Wallet thieves have chance at guessing card PINs

Powered by SC Magazine
 

British researchers calculate probabilities.

A "competent" thief could guess the four-digit PIN of one payment card in every 11-18 wallets they stole, according to University of Cambridge researchers.

The research [pdf] is based on a mathematical analysis of two leaked datasets combined with the results of a survey of 1177 people.

The research project aimed to estimate the difficulty of guessing a human-chosen four-digit PIN.

Banks and credit card operators often allow customers to change their PIN, rather than use a supplied number.

Of those surveyed by researchers, 1108 had a PIN with exactly four digits. About 63 percent said the PIN was the one supplied by the bank or was one from a previous bank.

Another 21 percent used "pseudo-random" digits extrapolated from a phone number or other identification number.

Of those users found to have "non-random PINs", the highest proportion used a date for their four-digit PIN. Common were birthdays (theirs or a partner's) or an important life event.

In percentage terms, nearly seven percent of those surveyed based their PIN on their birth date.

The researchers said the incidence of birth dates as PINs - and the fact a stolen wallet often contained forms of identification with birth dates - could make "manual guessing by thieves [a] worthwhile" exercise.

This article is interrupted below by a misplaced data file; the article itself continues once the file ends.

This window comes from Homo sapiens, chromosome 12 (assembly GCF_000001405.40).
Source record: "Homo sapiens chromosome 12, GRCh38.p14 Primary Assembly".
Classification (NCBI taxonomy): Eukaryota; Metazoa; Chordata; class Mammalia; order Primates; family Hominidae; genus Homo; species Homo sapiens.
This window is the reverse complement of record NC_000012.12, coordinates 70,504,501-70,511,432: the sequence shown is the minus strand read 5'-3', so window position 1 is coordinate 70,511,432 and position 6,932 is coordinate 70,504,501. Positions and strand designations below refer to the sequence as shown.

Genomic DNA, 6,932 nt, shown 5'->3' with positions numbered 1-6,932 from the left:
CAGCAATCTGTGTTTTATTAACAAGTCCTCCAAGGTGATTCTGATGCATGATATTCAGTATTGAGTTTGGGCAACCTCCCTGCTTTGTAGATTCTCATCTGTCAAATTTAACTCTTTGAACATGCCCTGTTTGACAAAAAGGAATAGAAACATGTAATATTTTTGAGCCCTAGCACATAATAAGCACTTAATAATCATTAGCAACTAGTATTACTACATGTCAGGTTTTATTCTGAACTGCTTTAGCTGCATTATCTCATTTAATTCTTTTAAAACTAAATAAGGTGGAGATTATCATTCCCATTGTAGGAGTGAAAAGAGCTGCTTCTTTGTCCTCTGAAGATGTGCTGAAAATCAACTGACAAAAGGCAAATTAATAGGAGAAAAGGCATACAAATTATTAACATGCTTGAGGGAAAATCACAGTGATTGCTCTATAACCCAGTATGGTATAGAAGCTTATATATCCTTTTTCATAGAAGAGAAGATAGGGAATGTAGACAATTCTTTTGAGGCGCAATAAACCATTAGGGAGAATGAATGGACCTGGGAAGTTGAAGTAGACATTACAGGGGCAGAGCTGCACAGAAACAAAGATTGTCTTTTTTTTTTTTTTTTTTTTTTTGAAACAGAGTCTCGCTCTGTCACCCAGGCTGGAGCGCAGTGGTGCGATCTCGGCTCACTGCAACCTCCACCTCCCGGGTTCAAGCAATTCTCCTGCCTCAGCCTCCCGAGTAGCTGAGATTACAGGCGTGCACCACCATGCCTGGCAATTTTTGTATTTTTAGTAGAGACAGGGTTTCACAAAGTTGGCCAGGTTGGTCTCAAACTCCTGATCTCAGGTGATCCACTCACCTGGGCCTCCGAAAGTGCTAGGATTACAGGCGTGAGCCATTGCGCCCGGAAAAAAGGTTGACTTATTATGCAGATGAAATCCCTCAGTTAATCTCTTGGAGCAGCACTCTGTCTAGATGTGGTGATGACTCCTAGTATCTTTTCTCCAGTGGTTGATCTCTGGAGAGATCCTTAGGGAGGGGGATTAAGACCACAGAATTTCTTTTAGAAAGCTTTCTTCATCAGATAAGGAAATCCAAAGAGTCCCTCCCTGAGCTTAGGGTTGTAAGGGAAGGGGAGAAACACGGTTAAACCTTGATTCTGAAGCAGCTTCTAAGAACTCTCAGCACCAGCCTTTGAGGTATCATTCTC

"A lost or stolen wallet will be vulnerable up to 8.9 percent of the time in the absence of denied PIN lists, with birthday-based guessing the most effective strategy," the researchers said.

Banks could ameliorate some risk by blacklisting users from setting their PINs as a birthdate or an otherwise common set of numbers, such as 1234, the researchers said.

However, they also noted that "preventing birthday-based guessing requires a move away from customer-chosen PINs entirely".

Copyright © SC Magazine, Australia


Wallet thieves have chance at guessing card PINs
 
 
 
Top Stories
Photos: iTnews Benchmark Awards countdown begins
Just a few days left until entries close for 2014.
 
Australian Govt to rethink cyber security strategy
Six-year old policy to be refreshed.
 
The failure of the antivirus industry
[Blog post] Insights from AVAR 2014.
 
 
Sign up to receive iTnews email bulletins
   FOLLOW US...
Latest Comments
Polls
Who do you trust most to protect your private data?







   |   View results
Your bank
  38%
 
Your insurance company
  3%
 
A technology company (Google, Facebook et al)
  8%
 
Your telco, ISP or utility
  7%
 
A retailer (Coles, Woolworths et al)
  2%
 
A Federal Government agency (ATO, Centrelink etc)
  20%
 
An Australian law enforcement agency (AFP, ASIO et al)
  15%
 
A State Government agency (Health dept, etc)
  5%
TOTAL VOTES: 1035

Vote